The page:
By Kerry Doyle
For years IT has understood itself as strictly a support service that responds to, instead of enacts, innovative change. In the future, IT leaders will face a host of multi-dimensional challenges as global business increases in technological complexity. Some of the challenges include harnessing mobilization and employees' use of social media for business, developing both employee- and customer-facing business applications, streamlined analysis of big data, increased adoption of virtualized servers and storage, and streamlining cloud support, to name a few.
A number of analysts believe that the nut-and-bolts programming and easy to document support jobs will go to third-party providers outside the U.S. In its wake will be a need for IT workers with versatile skill sets not normally found within IT. Abilities such as project management (for intricate, multi-tiered IT projects), public speaking (for interfacing both with corporate business and clients), and mathematical expertise (for engineering and development tasks) are just some of the IT skills that will be in demand in the near future.
It will not only be a diversity of necessary skills, but where those skills can be used that will be crucial. For example, application development skills will be instrumental for those working in the service provider sector, software development area, or on IT teams within large or small organizations.
In the future, IT will be outward focused, business-centric, and business-enabling instead of simply a stop-gap, support service. IT will become a multi-pronged enabler for clients as well as an active agent for marshalling the power of technological innovation toward increasing a company's ROI to gain a competitive advantage. In this regard, business-facing expertise and skills will be on equal footing with tech-based knowledge.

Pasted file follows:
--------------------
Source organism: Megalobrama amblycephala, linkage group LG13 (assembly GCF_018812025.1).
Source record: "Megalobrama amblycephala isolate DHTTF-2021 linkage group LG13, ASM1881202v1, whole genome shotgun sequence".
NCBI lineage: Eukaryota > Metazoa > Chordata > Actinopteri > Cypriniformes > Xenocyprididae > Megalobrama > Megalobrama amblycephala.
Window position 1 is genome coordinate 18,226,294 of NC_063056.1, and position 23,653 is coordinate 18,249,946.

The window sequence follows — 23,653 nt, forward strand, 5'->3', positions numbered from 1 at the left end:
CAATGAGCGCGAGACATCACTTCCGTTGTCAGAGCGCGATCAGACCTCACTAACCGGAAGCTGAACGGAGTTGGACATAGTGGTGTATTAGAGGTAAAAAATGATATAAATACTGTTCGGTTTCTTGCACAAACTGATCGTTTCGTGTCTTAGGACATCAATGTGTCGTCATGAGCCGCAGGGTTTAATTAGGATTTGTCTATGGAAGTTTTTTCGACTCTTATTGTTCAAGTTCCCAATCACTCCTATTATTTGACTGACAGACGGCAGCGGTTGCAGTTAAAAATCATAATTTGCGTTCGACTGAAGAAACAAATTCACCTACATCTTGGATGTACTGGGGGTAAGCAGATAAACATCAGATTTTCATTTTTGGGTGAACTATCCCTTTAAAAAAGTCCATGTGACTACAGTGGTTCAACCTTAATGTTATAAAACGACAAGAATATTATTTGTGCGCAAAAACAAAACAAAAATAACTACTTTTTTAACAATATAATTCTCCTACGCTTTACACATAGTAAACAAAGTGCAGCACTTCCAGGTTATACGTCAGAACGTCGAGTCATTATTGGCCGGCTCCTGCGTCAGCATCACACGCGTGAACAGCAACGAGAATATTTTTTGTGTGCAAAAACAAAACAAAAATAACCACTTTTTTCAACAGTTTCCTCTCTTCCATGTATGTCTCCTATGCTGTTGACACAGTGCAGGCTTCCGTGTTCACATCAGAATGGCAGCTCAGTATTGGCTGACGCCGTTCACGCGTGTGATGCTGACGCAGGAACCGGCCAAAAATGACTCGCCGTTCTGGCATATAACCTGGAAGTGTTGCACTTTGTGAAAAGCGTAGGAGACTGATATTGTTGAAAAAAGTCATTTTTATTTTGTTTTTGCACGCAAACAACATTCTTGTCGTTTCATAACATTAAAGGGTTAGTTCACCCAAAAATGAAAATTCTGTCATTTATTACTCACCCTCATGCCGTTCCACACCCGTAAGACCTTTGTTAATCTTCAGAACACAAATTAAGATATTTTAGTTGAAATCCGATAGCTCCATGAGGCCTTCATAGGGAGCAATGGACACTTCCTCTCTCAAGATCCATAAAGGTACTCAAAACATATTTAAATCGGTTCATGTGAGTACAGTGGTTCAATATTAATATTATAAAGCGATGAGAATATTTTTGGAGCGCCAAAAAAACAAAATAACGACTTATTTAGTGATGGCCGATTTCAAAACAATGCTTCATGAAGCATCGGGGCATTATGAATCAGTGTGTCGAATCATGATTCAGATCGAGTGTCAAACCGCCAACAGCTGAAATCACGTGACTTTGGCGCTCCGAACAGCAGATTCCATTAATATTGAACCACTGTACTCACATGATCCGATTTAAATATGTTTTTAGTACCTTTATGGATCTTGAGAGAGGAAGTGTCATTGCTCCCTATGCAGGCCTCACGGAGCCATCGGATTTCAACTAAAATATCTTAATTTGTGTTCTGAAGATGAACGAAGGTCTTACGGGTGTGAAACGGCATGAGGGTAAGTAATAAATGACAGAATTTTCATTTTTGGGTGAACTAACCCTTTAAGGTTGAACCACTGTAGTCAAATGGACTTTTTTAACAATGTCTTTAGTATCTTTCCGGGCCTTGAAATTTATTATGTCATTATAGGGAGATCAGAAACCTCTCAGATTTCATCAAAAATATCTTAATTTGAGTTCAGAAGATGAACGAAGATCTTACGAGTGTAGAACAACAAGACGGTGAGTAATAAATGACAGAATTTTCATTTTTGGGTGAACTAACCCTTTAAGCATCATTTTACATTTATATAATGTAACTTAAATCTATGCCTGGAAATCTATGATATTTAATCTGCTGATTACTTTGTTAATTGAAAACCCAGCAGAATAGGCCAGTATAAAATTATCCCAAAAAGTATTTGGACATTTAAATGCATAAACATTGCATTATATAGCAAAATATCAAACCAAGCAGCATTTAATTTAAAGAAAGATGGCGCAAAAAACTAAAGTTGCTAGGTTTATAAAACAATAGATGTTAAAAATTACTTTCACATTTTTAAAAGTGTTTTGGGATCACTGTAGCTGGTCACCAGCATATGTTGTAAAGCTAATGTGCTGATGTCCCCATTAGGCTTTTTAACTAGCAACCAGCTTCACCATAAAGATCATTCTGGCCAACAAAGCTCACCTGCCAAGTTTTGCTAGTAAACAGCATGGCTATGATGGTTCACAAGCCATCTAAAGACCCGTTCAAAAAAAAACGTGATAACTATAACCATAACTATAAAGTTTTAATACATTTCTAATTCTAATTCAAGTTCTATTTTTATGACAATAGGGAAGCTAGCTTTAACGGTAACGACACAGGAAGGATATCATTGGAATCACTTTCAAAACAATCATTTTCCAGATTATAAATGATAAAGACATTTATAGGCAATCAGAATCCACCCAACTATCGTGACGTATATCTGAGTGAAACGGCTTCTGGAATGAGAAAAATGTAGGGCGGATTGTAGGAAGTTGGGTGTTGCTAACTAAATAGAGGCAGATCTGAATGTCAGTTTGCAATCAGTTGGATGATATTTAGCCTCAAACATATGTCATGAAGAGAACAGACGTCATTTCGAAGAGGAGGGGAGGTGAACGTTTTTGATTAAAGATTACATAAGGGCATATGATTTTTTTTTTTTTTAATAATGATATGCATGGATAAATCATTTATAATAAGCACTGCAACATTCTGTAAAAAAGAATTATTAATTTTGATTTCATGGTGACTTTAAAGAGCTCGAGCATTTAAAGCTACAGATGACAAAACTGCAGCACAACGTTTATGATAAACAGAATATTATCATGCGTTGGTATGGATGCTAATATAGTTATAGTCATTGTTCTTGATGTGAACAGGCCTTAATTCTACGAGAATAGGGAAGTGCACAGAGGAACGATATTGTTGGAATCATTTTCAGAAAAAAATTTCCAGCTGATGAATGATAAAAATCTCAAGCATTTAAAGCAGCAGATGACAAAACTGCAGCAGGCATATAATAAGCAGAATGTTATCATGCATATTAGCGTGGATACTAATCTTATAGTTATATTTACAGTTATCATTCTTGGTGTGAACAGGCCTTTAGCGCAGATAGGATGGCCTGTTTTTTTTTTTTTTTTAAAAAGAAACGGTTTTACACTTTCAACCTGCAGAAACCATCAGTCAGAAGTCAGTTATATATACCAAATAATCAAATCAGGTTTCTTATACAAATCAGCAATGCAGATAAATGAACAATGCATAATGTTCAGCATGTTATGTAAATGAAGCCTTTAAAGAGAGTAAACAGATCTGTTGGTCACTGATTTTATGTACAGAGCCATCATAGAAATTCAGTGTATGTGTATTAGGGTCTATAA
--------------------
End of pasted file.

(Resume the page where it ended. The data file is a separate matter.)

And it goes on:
Today, there's a huge amount of focus on getting more efficiency using virtualization, the cloud, Web 2.0, networking, and mobility. Better efficiency and innovation will reduce the number of technicians needed for certain tasks within the datacenter. Going forward, IT teams and organizations within mid-size and larger corporations will be smaller in size. This will all be due in equal measure to automation; trends such as virtualizing servers, storage, and desktops; access to cloud-based services; outsourcing beyond the U.S.; and the migration away from IT-based occupations.
It's safe to bet that the pure technology positions will steadily diversify as complexity within the datacenter increases. This will include roles such as business-enterprise architects, business technologists, systems analysts, network designers, systems auditing, and project managers, including more rounded skills that expand knowledge bases and challenge traditional IT comfort zones.
The following are some of the key areas where traditional IT administration skill requirements will be changing and where some skills will become obsolete.
In terms of basic networking, a number of traditional IT operations will be superseded by higher-level skills or eliminated altogether. Typical network administrator tasks such as wiring and coupling blade servers, updating and installing patches, or provisioning storage will be outmoded skills due to new advancements that are already taking place. These include cloud sourcing for additional CPU power and storage allocation. Server and desktop virtualization will reduce the need for multiple administrators because automation and centralized management will enable a single individual to handle the tasks. This has already begun taking place, but we will see it occurring on a much greater level as these processes take a firmer hold in every datacenter.